The study, published in the May Internal Medicine Journal, involved separate survey questionnaires of Australian medical specialists and members of the public on gifts from pharmaceutical companies. Listed were 23 gifts valued between $10 and $250, including items such as pens and computers or activities such as dinner and expenses to attend a conference. The participants were asked whether or not each gift was appropriate.
For public respondents, patient information leaflets, drug samples and appointment books were ranked as the most appropriate gifts for practitioners to accept and movie tickets and a laptop computer for home use as the least appropriate.
For medical specialists, drug samples, patient information leaflets and pens were ranked as the most appropriate gifts to accept while a computer and refrigerator for the surgery and a laptop computer for home use were ranked as the least appropriate.
Overall, public respondents appeared to be more permissive about doctors accepting gifts from pharmaceutical companies than medical specialist respondents.
According to co-author, Professor Ian Kerridge, few studies have reported the attitudes of both individual doctors and members of the public toward the appropriateness of gifts from pharmaceutical companies.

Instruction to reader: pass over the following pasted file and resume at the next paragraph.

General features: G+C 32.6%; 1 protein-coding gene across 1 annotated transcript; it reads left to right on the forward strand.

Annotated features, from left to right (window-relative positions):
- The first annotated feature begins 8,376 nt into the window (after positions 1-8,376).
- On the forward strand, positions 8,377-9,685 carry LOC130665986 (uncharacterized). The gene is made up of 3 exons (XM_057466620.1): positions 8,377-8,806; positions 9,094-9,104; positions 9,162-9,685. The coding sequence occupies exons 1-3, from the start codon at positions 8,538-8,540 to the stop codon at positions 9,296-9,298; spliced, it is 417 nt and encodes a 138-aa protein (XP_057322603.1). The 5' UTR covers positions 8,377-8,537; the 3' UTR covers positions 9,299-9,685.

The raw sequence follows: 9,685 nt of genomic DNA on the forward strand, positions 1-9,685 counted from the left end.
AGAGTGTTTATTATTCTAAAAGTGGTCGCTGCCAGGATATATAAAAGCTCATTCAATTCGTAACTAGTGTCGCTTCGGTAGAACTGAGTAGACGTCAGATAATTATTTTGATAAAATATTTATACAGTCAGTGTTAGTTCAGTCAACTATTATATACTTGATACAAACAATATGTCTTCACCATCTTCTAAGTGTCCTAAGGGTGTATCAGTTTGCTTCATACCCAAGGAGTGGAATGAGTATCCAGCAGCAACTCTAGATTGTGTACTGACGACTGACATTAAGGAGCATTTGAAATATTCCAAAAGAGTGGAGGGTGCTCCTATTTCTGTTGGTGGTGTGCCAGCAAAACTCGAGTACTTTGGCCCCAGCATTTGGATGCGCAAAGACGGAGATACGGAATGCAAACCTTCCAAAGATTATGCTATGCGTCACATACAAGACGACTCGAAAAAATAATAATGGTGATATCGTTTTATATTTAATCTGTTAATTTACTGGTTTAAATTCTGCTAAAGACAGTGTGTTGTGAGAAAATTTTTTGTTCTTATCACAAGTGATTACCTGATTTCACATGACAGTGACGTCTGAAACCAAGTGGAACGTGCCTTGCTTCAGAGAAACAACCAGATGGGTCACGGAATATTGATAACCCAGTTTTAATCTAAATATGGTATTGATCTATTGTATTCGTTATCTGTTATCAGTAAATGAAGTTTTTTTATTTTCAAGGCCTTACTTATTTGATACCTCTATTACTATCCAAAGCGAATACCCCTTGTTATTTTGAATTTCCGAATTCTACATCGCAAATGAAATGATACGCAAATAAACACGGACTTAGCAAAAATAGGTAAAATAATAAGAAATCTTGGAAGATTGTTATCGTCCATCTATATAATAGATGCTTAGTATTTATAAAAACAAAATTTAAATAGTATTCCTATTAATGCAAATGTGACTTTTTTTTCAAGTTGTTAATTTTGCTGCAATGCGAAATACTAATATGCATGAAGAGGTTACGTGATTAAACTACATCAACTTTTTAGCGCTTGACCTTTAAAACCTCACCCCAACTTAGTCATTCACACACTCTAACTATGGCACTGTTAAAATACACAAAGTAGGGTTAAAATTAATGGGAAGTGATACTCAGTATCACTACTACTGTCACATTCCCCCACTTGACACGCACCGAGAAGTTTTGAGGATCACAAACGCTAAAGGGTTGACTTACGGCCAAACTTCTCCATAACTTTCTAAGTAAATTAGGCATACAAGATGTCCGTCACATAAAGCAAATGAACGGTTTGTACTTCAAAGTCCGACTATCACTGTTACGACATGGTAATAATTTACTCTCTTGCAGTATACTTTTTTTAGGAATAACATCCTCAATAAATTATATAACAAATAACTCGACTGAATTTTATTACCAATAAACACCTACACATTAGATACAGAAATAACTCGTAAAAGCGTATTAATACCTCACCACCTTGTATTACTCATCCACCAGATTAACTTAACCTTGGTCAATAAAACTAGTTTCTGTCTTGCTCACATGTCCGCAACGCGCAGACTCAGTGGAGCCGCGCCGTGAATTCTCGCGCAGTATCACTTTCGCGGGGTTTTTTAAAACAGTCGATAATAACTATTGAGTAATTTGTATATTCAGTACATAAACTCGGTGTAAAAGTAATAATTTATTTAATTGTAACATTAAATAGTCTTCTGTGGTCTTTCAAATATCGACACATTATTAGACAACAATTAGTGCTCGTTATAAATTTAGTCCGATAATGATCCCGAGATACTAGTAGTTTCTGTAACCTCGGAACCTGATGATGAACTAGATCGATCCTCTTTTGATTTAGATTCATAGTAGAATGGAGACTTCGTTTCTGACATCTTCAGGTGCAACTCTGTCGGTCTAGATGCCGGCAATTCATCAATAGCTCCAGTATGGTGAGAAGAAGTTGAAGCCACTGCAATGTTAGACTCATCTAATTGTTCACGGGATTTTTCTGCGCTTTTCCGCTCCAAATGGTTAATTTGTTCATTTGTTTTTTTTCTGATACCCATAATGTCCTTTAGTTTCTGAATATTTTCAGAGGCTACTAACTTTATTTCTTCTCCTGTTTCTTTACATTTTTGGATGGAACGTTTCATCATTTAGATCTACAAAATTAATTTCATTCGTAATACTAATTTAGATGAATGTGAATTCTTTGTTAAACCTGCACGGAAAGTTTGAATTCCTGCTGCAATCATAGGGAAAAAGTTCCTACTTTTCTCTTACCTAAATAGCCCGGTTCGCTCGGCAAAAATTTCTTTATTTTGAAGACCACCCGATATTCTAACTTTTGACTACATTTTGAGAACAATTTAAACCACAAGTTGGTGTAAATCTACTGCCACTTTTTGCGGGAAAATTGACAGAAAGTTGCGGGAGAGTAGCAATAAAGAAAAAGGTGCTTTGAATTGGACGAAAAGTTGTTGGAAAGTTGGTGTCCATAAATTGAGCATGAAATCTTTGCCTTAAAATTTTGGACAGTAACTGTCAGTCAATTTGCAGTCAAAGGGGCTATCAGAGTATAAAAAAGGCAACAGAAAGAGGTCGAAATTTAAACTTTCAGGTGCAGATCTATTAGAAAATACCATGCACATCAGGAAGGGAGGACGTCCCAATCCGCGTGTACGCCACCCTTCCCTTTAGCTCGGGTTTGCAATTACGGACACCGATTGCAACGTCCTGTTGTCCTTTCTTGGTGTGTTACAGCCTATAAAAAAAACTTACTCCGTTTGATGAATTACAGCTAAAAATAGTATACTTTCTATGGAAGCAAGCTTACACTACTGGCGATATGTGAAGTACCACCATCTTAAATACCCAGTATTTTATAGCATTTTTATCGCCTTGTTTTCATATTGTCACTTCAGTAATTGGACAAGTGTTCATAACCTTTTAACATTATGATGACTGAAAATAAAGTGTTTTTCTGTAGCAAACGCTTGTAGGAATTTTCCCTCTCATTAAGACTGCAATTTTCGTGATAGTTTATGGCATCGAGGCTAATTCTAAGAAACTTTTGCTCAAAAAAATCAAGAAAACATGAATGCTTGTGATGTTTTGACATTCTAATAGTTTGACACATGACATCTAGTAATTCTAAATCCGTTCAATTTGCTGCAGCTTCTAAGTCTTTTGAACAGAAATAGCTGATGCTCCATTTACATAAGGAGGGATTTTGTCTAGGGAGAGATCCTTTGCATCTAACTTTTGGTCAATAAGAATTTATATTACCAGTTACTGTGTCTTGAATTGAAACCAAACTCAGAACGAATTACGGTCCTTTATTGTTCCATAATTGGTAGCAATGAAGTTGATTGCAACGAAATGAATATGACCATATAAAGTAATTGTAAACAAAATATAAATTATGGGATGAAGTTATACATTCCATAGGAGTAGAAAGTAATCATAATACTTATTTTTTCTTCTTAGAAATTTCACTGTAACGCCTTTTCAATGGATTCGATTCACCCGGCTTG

“The basis upon which individual doctors make decisions about the moral acceptability of gifts and the degree to which these concur with public attitudes to gift giving has never been examined in the Australian context,” he said.
“This is particularly significant given that transparency and public accountability are core components of some guidelines on preventing conflicts of interest, including those of the Royal Australasian College of Physicians and the Australian Medical Association. Other guidelines such as those of the American College of Physicians and American Society of Internal Medicine suggest that physicians should gauge the acceptability of any gift from the pharmaceutical industry according to what patients or the public would think about the arrangement.”
Professor Kerridge said the study was also the first to consider whether public acceptability is a suitable criterion for determining the ethical appropriateness of gifts from pharmaceutical companies.
“Both medical specialists and members of the public believe certain gifts from pharmaceutical companies are appropriate but not others. Surprisingly, there was a tendency for members of the public to be more permissive than medical specialists.
“Some professional guidelines place importance on the attitudes of the general public to gift giving. Other guidelines give importance to a need for transparency and public accountability.
“However, we question whether public acceptability is a suitable criterion for determining the ethical appropriateness of gifts.
“Our study suggests that more weight be given to the need for independence of clinical decision making, with empirical evidence indicating that even small gifts can bias clinicians’ judgments.
“We conclude that it is time to eliminate altogether the giving and receiving of promotional items between the pharmaceutical industry and members of health professions.”
The study was supported by a grant from the National Health and Medical Research Council of Australia, Canberra.
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